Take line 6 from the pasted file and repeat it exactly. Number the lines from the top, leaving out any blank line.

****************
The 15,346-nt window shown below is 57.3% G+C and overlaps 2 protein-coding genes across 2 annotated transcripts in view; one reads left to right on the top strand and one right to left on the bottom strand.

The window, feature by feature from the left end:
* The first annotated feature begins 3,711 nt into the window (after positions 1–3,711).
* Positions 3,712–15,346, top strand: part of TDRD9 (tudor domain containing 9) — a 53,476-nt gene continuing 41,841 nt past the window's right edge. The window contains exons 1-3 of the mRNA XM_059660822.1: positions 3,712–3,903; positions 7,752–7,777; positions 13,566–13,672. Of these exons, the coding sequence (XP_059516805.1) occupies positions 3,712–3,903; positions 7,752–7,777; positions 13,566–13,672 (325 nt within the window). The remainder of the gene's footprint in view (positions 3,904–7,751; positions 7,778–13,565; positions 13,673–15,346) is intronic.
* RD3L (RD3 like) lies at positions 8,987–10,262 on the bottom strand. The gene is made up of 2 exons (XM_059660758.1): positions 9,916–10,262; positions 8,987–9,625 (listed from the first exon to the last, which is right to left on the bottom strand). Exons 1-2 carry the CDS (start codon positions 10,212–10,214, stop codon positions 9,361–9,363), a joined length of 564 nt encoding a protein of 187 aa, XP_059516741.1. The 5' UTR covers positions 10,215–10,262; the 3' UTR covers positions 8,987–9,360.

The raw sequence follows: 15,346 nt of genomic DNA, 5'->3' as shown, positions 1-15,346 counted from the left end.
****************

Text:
The raw sequence follows: 15,346 nt of genomic DNA, 5'->3' as shown, positions 1-15,346 counted from the left end.